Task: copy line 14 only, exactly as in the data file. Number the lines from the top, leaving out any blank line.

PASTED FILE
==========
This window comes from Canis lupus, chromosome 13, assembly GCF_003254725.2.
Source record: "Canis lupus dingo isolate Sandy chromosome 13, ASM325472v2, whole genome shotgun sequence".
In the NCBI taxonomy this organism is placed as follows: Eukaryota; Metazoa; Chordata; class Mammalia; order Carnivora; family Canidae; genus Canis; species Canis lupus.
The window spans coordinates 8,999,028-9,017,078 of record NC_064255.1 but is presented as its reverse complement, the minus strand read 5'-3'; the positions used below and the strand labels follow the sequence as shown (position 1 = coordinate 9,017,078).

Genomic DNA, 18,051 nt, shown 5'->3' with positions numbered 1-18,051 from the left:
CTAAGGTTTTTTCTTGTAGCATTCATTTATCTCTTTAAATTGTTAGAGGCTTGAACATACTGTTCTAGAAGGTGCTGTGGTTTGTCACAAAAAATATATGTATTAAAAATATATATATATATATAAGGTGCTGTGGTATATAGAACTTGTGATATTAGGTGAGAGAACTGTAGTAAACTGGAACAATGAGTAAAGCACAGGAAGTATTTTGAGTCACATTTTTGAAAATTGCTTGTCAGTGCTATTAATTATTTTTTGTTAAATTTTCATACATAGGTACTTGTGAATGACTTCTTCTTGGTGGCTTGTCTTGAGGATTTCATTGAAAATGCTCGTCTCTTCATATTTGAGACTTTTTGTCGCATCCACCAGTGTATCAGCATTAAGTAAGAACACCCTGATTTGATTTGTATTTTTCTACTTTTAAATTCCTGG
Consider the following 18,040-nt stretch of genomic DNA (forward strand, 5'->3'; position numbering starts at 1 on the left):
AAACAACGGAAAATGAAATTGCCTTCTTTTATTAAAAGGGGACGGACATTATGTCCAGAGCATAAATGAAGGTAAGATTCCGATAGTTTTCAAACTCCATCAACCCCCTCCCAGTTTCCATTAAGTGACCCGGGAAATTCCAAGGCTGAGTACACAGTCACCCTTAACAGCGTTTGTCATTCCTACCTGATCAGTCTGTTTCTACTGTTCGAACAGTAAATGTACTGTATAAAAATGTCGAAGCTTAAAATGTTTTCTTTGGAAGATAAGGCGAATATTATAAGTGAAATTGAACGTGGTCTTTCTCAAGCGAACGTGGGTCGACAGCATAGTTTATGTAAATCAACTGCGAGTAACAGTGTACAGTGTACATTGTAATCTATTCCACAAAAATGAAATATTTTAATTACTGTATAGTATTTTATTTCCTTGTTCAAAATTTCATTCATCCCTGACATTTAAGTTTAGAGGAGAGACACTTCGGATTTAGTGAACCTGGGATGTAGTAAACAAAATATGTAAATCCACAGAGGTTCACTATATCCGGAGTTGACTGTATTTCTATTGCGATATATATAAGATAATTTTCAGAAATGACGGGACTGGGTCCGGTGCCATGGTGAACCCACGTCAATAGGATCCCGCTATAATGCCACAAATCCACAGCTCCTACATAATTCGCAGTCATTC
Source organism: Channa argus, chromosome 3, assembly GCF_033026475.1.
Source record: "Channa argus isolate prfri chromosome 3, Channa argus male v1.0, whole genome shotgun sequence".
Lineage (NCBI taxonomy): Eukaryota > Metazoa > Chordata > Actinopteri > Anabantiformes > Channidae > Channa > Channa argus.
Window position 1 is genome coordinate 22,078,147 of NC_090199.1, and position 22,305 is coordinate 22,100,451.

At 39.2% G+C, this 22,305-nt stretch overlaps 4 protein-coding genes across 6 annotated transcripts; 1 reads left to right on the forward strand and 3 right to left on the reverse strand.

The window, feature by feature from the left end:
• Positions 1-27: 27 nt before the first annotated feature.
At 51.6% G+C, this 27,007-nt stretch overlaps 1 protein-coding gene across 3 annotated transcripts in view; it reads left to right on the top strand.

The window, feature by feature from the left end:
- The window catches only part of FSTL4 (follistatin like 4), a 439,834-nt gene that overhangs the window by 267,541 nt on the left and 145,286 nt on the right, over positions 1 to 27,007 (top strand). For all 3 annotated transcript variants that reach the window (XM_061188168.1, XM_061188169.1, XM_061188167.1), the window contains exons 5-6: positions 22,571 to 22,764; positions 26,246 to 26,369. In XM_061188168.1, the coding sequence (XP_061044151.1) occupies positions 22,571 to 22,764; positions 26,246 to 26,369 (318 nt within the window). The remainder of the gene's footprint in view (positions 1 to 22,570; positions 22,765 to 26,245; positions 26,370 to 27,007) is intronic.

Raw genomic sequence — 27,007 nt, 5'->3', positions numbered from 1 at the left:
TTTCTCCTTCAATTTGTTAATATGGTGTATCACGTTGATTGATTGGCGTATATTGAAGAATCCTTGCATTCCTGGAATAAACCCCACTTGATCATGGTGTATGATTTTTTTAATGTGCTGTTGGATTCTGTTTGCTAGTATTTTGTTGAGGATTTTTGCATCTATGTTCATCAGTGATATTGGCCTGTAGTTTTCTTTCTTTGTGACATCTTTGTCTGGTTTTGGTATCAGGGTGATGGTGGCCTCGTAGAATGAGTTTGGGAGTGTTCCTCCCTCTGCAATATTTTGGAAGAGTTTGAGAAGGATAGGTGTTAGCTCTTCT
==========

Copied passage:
The window, feature by feature from the left end: